The profound eloquence of artist Jon McNaught’s storytelling lies in his ability to speak to us without words; to evoke a sense of shared experience on a purely empathetic level; and to visually articulate emotion with the subtlest yet deepest potency. There’s a Broken Frontier pull quote on the back of Kingdom, McNaught’s latest graphic novel from Nobrow Press, that I hope communicates something of the appeal of his distinctive approach to comics narrative. Taken from my review of his book Dockwood on the site back in 2013 it speaks of his “canny knack for for finding something compelling in the humdrum and the monotonous; of imbuing each tiny moment with a flowing, rhythmical splendour of its own.”
The power of McNaught’s practice then is in the nuanced delicacy of his sequential craft and his ability to tap into memories that are so recognisable that they feel almost communal. Kingdom follows a family holiday as a mother takes her children Andrew and Suzie on a weekend trip to a caravan park near the seaside (the titular Kingdom Fields).
Over the course of the time we observe them they will explore the unloved environs of musty museums, the incongruous yet entrancing pull of amusement arcades, and the enchanting tackiness of local gift shops. But running parallel to these experiences is the chance to immerse themselves in the local countryside, to experience the flora and fauna of the coast, and to make fleeting holiday friendships. During their stay these worlds will converge in ways both obvious and surprising.
The term “psychogeographical” seems to have lost currency in current comics commentary yet Kingdom‘s insightful examinations of how we interact with our environment, and the symbiotic way in which we shape it just as much as it shapes us, is very much at the heart of this visual essay on place and memory. McNaught is at his finest when recreating a childhood perspective of the wider world, whether that be in Suzie’s perceptions of the vastness of the motorway in the opening pages – as it reduces her to one insignificant traveller outside of the comforting confines of her own everyday existence – or as so poignantly captured in her mother’s disappointment later in the book at realising the local “Mermaid’s Cave” of her own younger years was preserved as something far more magical in her memories.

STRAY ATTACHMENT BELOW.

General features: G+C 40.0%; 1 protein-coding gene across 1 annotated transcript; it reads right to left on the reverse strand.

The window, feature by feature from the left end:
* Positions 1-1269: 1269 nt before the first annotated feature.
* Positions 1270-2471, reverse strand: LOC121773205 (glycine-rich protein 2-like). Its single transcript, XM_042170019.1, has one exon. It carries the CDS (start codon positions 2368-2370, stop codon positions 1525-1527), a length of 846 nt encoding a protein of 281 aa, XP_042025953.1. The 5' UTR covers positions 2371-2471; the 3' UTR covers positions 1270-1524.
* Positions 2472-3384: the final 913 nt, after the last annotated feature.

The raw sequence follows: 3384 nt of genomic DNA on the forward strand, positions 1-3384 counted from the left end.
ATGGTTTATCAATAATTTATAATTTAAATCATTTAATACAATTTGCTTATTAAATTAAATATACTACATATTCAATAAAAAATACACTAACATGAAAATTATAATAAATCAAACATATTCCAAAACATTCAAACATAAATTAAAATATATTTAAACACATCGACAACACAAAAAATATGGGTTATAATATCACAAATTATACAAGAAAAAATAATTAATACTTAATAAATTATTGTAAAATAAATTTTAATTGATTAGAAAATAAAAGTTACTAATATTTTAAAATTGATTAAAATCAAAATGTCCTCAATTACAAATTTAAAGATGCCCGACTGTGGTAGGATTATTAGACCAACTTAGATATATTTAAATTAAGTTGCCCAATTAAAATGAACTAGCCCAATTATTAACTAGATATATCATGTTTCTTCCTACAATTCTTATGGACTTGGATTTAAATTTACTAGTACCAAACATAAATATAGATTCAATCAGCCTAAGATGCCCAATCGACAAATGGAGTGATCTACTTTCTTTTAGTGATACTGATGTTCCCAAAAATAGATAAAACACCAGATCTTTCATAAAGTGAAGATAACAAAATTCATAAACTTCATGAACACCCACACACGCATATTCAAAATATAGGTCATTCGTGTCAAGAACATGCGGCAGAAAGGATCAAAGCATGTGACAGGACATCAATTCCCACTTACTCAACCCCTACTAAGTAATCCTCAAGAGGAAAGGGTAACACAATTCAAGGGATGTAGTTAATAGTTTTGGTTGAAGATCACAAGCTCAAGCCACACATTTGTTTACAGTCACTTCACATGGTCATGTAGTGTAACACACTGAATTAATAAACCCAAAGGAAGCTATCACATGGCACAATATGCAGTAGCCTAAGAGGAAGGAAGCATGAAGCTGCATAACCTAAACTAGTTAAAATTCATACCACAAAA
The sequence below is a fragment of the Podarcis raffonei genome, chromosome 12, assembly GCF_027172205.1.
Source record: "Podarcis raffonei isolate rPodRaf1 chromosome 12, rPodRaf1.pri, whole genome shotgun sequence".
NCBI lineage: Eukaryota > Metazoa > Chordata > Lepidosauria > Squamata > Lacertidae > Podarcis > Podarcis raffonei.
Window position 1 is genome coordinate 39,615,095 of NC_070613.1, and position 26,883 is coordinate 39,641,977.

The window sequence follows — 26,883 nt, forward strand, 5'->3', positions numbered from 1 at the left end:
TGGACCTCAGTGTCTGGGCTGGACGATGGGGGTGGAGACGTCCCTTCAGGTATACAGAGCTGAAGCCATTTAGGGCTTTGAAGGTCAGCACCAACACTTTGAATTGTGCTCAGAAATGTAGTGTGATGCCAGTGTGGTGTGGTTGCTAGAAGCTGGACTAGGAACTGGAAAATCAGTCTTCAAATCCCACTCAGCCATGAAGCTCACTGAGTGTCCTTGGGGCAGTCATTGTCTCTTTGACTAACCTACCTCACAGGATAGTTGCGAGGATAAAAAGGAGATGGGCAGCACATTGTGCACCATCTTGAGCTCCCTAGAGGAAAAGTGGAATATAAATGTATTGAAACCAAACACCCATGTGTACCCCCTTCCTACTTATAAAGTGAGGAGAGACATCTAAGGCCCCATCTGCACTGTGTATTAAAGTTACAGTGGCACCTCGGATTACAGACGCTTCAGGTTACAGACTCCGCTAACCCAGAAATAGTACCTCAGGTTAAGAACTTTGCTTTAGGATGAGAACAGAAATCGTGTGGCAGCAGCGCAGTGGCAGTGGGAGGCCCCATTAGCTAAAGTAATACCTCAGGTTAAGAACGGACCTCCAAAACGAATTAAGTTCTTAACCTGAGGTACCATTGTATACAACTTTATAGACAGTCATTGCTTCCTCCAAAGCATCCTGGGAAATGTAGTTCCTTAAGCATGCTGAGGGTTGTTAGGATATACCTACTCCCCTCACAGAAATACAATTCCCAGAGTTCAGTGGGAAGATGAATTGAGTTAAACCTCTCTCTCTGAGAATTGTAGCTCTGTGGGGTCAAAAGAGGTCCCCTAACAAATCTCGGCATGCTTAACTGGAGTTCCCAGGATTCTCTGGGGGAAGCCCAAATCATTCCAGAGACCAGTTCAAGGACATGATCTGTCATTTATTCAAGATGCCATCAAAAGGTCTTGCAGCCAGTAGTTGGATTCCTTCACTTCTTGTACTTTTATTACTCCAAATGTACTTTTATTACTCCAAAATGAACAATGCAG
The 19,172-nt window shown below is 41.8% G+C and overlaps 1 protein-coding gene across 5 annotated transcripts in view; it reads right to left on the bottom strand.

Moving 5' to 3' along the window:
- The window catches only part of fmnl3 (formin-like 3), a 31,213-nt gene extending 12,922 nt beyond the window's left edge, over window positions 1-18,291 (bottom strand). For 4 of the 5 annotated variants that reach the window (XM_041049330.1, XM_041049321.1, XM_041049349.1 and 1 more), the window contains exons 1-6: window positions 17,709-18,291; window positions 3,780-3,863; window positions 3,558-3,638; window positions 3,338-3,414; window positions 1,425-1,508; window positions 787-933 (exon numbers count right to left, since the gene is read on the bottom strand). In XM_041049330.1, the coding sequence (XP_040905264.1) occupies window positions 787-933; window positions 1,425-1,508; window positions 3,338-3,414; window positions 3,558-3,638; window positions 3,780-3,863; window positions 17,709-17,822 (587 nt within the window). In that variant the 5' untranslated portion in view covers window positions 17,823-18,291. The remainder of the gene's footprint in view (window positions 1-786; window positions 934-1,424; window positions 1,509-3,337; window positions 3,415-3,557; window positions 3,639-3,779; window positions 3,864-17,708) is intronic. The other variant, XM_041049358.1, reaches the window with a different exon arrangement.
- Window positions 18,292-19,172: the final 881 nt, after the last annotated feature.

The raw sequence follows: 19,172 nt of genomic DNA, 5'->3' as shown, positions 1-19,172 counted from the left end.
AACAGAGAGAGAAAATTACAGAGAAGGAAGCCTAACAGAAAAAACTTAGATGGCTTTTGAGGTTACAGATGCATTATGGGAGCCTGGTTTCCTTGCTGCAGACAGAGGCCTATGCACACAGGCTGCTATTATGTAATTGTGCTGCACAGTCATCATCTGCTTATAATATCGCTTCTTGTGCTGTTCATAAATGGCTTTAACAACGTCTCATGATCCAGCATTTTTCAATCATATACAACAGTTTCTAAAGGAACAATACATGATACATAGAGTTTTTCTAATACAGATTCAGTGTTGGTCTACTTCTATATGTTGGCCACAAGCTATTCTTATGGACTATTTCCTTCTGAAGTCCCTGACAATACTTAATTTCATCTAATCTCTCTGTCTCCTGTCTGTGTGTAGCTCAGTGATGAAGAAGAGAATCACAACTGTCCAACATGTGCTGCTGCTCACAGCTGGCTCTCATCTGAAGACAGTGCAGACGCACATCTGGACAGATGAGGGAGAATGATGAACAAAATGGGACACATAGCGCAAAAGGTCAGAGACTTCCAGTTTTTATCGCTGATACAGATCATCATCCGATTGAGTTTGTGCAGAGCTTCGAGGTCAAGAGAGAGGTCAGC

McNaught needs no overt exposition to convey these themes. Through his measured pacing and careful changes in locational perspective he makes us feel his comics rather than read them. The overwhelming artificiality and clinical coldness of the supposedly welcoming and relaxing service station, for example, or the dilapidated museum acting as dormant repository, unaware of how brutally ironic it is that time has passed it by. Realities are juxtaposed in Kingdom before slowly interweaving and merging. It’s apparent in the unobtrusive social commentary inherent in Andrew’s immersion in his video games as boredom overshadows his vacation, for example, or in the contrast of the enormity of nature with the existential transience of those who are under the illusion they control it.
The lyrical symmetry of McNaught’s art is as beautiful in construction here as ever with the monochrome hues building up the most affecting sense of mood and atmosphere. His densely packed pages create a sense of movement and of the rapid passage of time, and yet also invite us to linger on the detail of each panel, gleaning their hidden truths and thematic vitality in isolation but also inviting us to consider not just what is happening between panels but just off them as well. Similarly, McNaught paints a picture of the family’s complex inter-relationships with a graceful and delicate narrative economy that works on intuition rather than exposition.
Kingdom is carefully and intricately designed structurally but without ever feeling sterile; every page signifying the sheer humanity of the venture. It’s an unforgettable and unlikely alchemy of idiosyncratic artistic vision and realism with a huge emphasis put on the way comics can be used to depict differing aspects of time’s passing. One particularly memorable sequence uses the language of comics quite brilliantly to portray a wider environment, despite using closely cropped and densely packed panels, as the family’s consumption of fast food is contrasted with the geographical space around them. It allows us to see the same event in a variety of incremental perspectives, from the viewpoint of both the human characters and bird life; those multiple fragments combining to give us the fullest picture of the moment despite their fractured nature.
In these pages McNaught takes us back to the echoes a British seaside tradition; a nostalgically remembered past just tangibly out of reach with a splendour that probably only ever existed in the realm of wistful nostalgia. Without ostentation or indulgence, the sheer craftsmanship of Kingdom underlines its position as a paragon of the medium’s unique storytelling potential. This quietly melancholic masterpiece is a tour de force of slice-of-life comics; one that won’t just repay constant re-reading but positively demands it.
Jon McNaught (W/A) • Nobrow Press, £16.99
Review by Andy Oliver